Hirosahima Nagasaki ZERO PROJECT

Grandson of John Hersey, author of famous A-bomb report “Hiroshima,” seeks to convey antinuclear message through art

by Michiko Tanaka, Staff Writer

Cannon Hersey, 37, a New York-based artist, is making his first visit to Hiroshima. Mr. Hersey is the grandson of John Hersey (1914-1993), who wrote Hiroshima, a piece of reportage published in 1946 that was one of the first descriptions of the devastation wrought by the atomic bomb. In the interview, Mr. Hersey, who will lead art activities in Japan to appeal for the abolition of nuclear weapons, spoke about his memories of his grandfather and his ideas for the art activities, which begin on March 25.

What are your impressions of Hiroshima?

I realize the wretchedness of the damage caused by the atomic bomb, but at the same time I feel hope for the future and a strong will to help build peace. Being here, I’m naturally reminded of my grandfather. I’ve been able to meet family members of the survivors featured in my grandfather’s book, which was a very emotional experience for me.

What kind of person was your grandfather?

He often said, “People are people regardless of their nationality.” This is probably because he was born in Tianjin, China, as the son of a missionary and lived there until he was 10 years old. In Hiroshima, he faithfully depicted individual experiences, not a war between nations. He was determined to convey their experiences as human beings.

Even today, there are many people in the United States who think the bombings of Hiroshima and Nagasaki ended the war and saved millions of American lives. In those days, especially, it must have been a really hard decision to publish this report about Hiroshima. In fact, it created a sensation, and he also made a lot of enemies. Henry Luce, the founder of TIME magazine, cut off close ties with my grandfather and refused to give him any work.

Did he talk about his experiences in Hiroshima to people in his family?

He never talked about it. He was only 31 when he first visited Hiroshima and it might have been traumatic. I think the experiences of his life made him more serious and stern. For me, though, he was a good editor. He died when I was 16, but until then, I visited him several times a year. When I wrote a poem, he was the first to give me feedback. He often encouraged me to “memorize the dictionary.”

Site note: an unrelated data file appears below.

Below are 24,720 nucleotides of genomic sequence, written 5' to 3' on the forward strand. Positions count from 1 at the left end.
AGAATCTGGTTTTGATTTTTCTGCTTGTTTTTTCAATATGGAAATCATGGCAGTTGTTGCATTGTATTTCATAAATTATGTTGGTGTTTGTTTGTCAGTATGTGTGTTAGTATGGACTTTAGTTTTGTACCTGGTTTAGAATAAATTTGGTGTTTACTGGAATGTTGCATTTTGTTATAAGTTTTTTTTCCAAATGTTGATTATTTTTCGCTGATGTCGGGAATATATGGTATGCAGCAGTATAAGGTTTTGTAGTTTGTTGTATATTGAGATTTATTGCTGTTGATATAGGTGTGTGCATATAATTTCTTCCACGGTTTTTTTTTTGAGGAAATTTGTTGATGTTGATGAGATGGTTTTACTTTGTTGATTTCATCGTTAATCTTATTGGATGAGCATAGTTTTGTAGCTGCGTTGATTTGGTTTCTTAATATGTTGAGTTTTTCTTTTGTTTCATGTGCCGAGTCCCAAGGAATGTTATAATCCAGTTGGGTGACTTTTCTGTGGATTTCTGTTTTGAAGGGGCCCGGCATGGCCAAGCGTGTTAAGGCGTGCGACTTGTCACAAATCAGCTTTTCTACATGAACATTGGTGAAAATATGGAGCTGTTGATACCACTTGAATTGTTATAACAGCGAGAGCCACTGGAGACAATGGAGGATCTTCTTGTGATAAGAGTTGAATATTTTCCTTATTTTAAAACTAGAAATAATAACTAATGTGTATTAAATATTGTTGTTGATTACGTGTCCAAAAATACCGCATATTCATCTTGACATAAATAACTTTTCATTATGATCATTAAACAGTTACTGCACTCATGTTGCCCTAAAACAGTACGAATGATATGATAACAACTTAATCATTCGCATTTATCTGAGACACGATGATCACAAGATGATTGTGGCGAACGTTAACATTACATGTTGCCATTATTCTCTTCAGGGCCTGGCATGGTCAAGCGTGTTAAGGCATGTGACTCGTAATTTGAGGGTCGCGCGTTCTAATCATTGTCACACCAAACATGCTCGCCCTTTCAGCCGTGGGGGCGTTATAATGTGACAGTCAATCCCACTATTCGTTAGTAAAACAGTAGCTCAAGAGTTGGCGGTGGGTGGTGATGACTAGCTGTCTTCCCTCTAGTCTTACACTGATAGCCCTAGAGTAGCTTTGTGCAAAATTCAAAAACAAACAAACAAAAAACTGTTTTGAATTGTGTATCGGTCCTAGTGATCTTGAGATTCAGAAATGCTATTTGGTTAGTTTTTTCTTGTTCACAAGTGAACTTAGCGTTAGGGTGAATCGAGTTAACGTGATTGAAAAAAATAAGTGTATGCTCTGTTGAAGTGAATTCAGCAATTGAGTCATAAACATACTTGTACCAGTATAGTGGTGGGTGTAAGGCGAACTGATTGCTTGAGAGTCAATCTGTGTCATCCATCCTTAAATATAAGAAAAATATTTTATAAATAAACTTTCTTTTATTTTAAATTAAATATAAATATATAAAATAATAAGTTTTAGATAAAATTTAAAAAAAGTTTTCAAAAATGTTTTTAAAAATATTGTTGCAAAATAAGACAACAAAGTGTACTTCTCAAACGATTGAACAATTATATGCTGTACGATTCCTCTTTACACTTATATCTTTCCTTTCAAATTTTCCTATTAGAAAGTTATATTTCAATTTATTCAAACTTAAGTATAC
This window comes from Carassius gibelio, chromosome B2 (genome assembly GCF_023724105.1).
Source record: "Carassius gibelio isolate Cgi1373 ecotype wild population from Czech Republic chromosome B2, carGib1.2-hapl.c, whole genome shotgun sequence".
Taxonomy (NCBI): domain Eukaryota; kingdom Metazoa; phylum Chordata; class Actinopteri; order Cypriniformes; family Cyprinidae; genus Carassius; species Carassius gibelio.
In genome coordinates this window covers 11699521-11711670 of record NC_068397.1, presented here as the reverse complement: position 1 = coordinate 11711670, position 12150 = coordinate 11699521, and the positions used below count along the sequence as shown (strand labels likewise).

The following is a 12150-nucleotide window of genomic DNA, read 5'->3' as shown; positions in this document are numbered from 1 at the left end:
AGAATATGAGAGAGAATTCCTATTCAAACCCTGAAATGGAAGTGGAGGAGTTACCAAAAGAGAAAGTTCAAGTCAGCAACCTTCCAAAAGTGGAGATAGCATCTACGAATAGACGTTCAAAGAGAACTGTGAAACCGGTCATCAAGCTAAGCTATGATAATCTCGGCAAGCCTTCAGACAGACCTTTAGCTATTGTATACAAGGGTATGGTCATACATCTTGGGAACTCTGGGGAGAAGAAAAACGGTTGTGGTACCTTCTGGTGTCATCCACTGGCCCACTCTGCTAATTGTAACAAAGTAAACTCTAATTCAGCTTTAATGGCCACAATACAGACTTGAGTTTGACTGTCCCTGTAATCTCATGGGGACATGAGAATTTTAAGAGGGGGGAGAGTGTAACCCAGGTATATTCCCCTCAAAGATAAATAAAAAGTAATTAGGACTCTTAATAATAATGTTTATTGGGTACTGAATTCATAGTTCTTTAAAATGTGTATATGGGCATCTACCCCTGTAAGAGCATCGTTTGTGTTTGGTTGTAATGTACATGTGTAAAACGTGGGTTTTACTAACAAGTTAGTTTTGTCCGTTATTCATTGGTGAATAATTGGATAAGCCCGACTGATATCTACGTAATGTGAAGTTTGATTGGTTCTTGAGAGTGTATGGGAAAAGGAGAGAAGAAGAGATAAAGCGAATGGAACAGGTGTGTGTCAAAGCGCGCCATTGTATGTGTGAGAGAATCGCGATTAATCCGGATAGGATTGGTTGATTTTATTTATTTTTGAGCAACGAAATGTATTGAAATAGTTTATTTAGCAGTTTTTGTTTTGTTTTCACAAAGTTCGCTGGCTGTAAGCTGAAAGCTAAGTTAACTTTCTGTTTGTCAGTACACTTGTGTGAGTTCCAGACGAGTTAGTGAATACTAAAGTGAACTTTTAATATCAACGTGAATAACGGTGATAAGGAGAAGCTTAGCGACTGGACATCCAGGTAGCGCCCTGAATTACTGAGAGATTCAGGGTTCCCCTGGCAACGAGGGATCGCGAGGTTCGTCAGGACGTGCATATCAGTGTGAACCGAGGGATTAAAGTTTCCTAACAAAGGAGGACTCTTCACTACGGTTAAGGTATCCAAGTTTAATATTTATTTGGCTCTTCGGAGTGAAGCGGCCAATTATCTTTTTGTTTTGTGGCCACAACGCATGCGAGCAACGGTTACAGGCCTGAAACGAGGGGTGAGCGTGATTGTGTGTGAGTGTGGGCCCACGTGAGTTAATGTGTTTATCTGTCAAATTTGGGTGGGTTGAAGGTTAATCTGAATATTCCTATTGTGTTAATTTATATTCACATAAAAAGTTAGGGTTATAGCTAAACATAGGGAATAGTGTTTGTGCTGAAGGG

How did he influence you?

My way of thinking is similar to his. I started making art in my teens when I visited Africa and China. I think that human beings are more similar than they are different. I was 12 or 13 when I read Hiroshima. The experience was a great shock to me. The atomic bombings of Hiroshima and Nagasaki are among the biggest tragedies in human history. I use art to communicate because art is beyond language.

What sort of art activities will you be pursuing in Japan?

I’m holding a workshop with around 20 young Japanese and Americans who will visit Hiroshima and Nagasaki. I want to open the door for them to gain a deeper understanding of history and consider what they can do to help realize a world without nuclear weapons. The art work they create will be displayed in Japan and overseas. I’m now also planning an event where projections will be made on the walls of buildings in the A-bombed cities to appeal for peace. I’d like to use these opportunities to convey what happened in Hiroshima and Nagasaki more widely.


Hiroshima is a piece of reportage written by John Hersey, who visited Japan as a war correspondent in 1946. It was based on interviews with six A-bomb survivors, including the Reverend Kiyoshi Tanimoto. When it was published in The New Yorker on August 31, 1946, the magazine reportedly sold 300,000 copies in one day. It was later reproduced in local newspapers and magazines and also printed as a book. The Japanese version of the book was published in 1949. The current edition of the book includes a chapter titled “The Aftermath,” which John Hersey added after visiting Hiroshima again in 1985.

(Originally published on March 16, 2015)